The authorship of this work – its firm ascription to Hartmann Schopper – is questionable. The title page of the first part provides the date of 1564, but the letter of dedication with which the work begins, signed in Frankfurt on the tenth kalend of January 1564, is addressed to Moritz, Landgrave of Hessen, this being Moritz “the Learned,” Landgrave of Hessen-Kassel (1572-1632, r. 1592-1627), whose interest in the occult arts is well documented. Schopper died at some point after 1595, and so could indeed have addressed the first part to Moritz as Landgrave, given that the latter assumed this office in 1592, but the date of 1564 on the title page and in the dedicatory letter is much too early. The title page of the second part provides the date of 1569, and is followed by a prefatory letter from Johannes Theodorus de Bry (1561-1623), son of the famous engraver Theodor de Bry (1528-1598), presenting the second volume as a posthumous work by Hartmann Schopper. If this letter is genuine, then the date on the title page is improbable, as the letter’s author would have been no more than eight years old in 1569. The dedicatory letter from Hartmann Schopper which follows is signed in Nidda, on the eighth kalend of May 1564, but this is again problematic. This letter is addressed to one Gerardus of Hessen, count of Katzenelnbogen and Diez, prefectus militum for the Emperor Maximilian II in Westphalia. The author refers at the start of this letter to the addressee of the first letter (i.e. Moritz “the Learned”) as the father, or at least ancestor (genitor) of the addressee of the second, and yet Moritz, though the father of very many children, had no son named Gerhard (or Georg, or anything similar). It is just possible that Gerardo is a misreading for Guillelmo – Moritz’ successor was his son Wilhelm V (1602-1637, r. 1627-37), and it is conceivable that Schopper was still alive after the birth of Wilhelm in 1602; but Maximilian II, whose prefectus militum this Gerardus is said to be, died in 1576.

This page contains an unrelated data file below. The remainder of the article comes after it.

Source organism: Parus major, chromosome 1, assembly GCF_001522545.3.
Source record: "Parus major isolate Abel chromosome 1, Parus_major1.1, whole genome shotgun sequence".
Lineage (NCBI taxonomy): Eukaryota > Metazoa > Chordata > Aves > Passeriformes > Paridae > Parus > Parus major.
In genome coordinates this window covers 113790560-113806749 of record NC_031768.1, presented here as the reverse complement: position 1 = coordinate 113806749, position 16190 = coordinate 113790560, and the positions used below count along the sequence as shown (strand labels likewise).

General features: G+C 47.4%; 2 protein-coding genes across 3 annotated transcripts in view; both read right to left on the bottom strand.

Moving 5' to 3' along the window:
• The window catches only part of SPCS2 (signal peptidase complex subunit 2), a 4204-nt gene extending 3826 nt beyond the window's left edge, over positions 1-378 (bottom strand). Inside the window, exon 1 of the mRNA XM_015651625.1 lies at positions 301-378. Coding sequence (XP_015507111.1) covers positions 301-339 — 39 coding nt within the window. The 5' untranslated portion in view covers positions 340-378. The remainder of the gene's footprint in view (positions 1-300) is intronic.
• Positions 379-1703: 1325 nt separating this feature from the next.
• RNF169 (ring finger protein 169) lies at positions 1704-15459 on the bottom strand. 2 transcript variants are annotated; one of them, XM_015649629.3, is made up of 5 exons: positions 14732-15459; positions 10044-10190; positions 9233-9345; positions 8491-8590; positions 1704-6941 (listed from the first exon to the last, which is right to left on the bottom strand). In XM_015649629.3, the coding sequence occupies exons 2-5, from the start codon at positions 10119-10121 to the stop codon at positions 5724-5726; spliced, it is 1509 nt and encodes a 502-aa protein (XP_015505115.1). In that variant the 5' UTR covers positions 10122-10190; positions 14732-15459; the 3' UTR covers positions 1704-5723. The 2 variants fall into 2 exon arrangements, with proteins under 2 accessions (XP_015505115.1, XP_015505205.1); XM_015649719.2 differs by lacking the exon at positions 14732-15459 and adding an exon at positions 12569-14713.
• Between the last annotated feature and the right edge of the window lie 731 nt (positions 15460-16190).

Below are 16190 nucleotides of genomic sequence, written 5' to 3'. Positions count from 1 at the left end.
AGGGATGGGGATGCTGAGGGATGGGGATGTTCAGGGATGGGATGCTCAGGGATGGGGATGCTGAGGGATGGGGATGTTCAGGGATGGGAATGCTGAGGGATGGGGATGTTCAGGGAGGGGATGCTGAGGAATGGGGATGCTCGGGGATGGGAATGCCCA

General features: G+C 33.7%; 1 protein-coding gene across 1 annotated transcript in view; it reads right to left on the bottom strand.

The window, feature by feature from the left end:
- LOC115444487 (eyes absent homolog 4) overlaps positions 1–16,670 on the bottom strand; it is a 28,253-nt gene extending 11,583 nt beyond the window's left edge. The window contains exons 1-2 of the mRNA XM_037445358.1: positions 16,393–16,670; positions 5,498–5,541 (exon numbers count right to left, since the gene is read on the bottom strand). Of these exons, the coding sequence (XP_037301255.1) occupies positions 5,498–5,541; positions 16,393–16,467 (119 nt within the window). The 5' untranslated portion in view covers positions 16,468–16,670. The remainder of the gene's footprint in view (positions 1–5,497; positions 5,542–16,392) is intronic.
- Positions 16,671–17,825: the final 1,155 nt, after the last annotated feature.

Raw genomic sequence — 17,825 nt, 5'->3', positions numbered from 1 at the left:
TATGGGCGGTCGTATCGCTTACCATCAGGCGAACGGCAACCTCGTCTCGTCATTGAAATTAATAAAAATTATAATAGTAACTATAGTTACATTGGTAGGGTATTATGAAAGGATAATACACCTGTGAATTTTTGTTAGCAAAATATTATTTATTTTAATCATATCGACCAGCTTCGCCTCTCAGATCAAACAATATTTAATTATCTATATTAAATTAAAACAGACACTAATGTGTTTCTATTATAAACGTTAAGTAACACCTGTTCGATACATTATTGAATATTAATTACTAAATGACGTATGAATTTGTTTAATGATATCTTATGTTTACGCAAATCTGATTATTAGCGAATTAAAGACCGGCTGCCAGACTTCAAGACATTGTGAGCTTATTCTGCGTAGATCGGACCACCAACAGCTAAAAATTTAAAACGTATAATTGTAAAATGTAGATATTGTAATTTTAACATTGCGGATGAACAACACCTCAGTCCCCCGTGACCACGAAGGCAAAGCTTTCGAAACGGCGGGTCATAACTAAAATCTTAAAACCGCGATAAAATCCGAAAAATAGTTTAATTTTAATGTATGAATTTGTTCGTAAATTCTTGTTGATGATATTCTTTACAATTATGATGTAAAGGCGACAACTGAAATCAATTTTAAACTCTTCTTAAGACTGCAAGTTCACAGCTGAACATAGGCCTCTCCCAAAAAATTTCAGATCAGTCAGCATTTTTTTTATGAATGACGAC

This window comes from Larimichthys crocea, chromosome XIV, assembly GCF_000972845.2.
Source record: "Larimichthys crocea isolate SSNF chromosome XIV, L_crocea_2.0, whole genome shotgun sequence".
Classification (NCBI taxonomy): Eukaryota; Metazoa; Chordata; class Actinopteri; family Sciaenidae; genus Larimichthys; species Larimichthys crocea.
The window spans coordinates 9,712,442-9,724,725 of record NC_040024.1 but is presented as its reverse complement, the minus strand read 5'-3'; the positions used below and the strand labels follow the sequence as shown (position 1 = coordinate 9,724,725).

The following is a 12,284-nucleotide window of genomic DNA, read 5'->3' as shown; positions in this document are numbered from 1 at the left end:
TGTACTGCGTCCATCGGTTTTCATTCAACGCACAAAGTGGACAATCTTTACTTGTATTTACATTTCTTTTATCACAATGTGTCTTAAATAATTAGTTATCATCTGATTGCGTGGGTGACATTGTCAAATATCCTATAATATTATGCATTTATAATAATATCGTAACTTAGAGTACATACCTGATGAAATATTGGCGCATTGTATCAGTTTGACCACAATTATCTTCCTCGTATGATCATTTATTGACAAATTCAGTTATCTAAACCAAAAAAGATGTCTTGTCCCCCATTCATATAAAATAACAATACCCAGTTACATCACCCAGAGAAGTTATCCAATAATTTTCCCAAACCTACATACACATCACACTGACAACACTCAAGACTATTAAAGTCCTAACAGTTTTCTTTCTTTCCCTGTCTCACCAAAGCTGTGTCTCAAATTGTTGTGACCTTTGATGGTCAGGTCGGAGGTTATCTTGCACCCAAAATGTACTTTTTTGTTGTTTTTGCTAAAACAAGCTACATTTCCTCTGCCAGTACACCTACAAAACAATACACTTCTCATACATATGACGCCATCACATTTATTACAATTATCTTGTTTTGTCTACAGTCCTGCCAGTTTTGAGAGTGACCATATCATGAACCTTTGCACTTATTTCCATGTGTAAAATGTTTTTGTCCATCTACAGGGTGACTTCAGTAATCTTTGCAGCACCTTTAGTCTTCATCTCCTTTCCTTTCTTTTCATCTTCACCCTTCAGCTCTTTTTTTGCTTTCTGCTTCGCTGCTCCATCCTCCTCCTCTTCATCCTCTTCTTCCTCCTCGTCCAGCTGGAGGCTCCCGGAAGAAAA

The exact date of this present manuscript will depend on an identification of the watermark present in the paper stock. This mark (a fleur-de-lis of a very distinctive shape, inside a circle consisting of a single line, above which a much smaller circle [the letter O?]) could not be exactly identified in a dated example. This type of mark, namely the distinctive fleur-de-lis inside a circle, accompanied by various letters and smaller shapes above the main circle, is found in Italian papers of the later seventeenth through to mid-eighteenth century, but the watermarks of this period are only poorly documented. The evidentiary basis is formed by the small number of examples published in Heawood, Watermarks, nos. 1566-73 (1690-1752); the similarity to no. 1573 (1752) is not such that a mid-eighteenth century date could be asserted with confidence. No examples of this type are known to the major catalogues of earlier paper which include Italian examples (Briquet, Piccard, Piccard-Online, Woodward, Zonghi).